Trump wants the nation to move on to the recovery phase despite the risks of a greater death toll.

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(President President Trump in the Oval Office on Wednesday. When asked if deaths would rise as a result of reopening, he said, “It could very well be the case.”

Credit … Doug Mills / The New York Times

But Peter Baker writes that Mr. Trump’s cure-can’t-be-worse-than-the-disease logic is clear: As bad as the virus may be, the cost of the virtual national lockdown has grown too high. With at least 44 million people out of work and businesses collapsing by the day, (keeping the country at home seems unsustainable. With the virus still spreading and no vaccine available until next year at the earliest, though, the president has decided that for life to resume for many, some may have to die.

“Hopefully that won’t be the case,” Mr. Trump said on Wednesday when asked if deaths would rise as a result of reopening, but he added, “It could very well be the case.”

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“But we have to get our country open again,” he continued. “People want to go back, and you’re going to have a problem if you don’t do it.”

Most US outbreaks were seeded by travel from New York, researchers find.

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The Theater district in New York. on March 16 Credit … George Etheredge for The New York Times

New York City’s coronavirus outbreak grew so large by early March that the city became the primary source of new infect ions in the United States, new research has revealed , as thousands of infected people traveled from the city and seeded outbreaks around the country.

The research indicates that a wave of infections swept from New York through much of the country before the city began setting social-distancing limits. That helped to fuel outbreaks in Arizona, Louisiana, Texas and as far away as the West Coast.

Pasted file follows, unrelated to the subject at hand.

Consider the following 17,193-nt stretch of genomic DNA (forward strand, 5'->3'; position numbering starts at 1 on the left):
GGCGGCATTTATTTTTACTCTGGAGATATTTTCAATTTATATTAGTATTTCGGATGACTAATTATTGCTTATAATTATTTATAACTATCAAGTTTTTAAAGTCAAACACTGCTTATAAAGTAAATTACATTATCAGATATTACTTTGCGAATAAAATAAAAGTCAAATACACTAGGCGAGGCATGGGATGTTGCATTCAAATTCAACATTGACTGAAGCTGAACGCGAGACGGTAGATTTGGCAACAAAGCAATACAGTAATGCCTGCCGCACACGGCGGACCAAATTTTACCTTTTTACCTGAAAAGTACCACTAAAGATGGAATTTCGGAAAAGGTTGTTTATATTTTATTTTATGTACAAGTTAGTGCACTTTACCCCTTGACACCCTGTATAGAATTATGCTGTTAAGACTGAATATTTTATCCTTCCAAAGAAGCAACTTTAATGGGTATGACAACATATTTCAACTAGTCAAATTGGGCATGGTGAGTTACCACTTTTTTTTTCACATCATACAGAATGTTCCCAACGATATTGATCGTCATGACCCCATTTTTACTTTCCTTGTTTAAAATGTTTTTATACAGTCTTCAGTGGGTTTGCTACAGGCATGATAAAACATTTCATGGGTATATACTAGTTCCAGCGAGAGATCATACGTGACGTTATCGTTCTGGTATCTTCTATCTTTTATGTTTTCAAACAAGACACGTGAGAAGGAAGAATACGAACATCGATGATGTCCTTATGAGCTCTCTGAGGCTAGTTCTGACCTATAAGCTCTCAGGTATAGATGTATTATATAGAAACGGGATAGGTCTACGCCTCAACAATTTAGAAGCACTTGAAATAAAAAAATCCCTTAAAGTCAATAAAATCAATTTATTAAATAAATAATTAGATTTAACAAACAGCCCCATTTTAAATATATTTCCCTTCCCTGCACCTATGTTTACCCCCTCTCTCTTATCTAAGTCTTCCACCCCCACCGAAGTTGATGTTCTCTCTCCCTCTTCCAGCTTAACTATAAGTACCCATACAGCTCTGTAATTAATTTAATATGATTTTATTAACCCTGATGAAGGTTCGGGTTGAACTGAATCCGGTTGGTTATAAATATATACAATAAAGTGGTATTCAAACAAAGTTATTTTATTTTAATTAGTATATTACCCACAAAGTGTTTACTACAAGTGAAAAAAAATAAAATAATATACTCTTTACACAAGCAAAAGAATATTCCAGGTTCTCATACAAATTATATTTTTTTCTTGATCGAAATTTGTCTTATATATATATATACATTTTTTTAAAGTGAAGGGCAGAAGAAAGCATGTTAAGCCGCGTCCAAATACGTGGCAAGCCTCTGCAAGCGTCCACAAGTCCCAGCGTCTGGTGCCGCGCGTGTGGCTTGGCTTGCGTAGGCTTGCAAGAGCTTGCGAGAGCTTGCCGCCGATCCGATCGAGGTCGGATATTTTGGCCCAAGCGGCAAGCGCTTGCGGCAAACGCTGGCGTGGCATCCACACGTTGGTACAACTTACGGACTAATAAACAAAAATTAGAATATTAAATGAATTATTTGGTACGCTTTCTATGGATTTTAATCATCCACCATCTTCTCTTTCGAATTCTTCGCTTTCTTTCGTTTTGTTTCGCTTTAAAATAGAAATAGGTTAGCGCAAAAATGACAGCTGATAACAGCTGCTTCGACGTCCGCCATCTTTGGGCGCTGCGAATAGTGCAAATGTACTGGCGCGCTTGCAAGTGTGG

The findings by geneticists were drawn by tracking signature mutations of the virus, travel histories of infected people and models of the outbreak by infectious-disease experts.

The central role of New York’s outbreak shows that decisions made by state and federal officials – including waiting to impose distancing measures and to limit international flights – helped shape the trajectory of the outbreak and allowed it to grow in the rest of the country

Acting earlier would most likely have blunted the virus’s march across the country, researchers say.

“It means that we missed the boat early on, and the vast majority in this country is coming from domestic spread,” said Kristian Andersen, a professor in the department of immunology and microbiology at Scripps Research. “I keep hearing that it’s somebody else’s fault. That’s not true. It’s not somebody else’s fault, it’s our own fault. ”

Raising ‘the specter of multiple famines,’ the UN says humanitarian disaster is looming.

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People left out of work by the pandemic waited to receive government cash support on Tuesday in Quezon City, the Philippines.
Credit … Ezra Acayan / Getty Images

The United Nations on Thursday more than tripled the size of its humanitarian aid appeal to help the most vulnerable countries threatened by the coronavirus pandemic to $ 6.7 billion, from the $ 2 billion initially sought just six weeks ago.

The enormous expansion of the appeal, announced by Mark Lowcock , the top humanitarian aid official at the United Nations, reflected what he described as an updated global plan that includes nine additional countries deemed especially vulnerable: Benin, Djibouti, Liberia, Mozambique, Pakistan, the Philippines, Sierra Leone, Togo and Zimbabwe.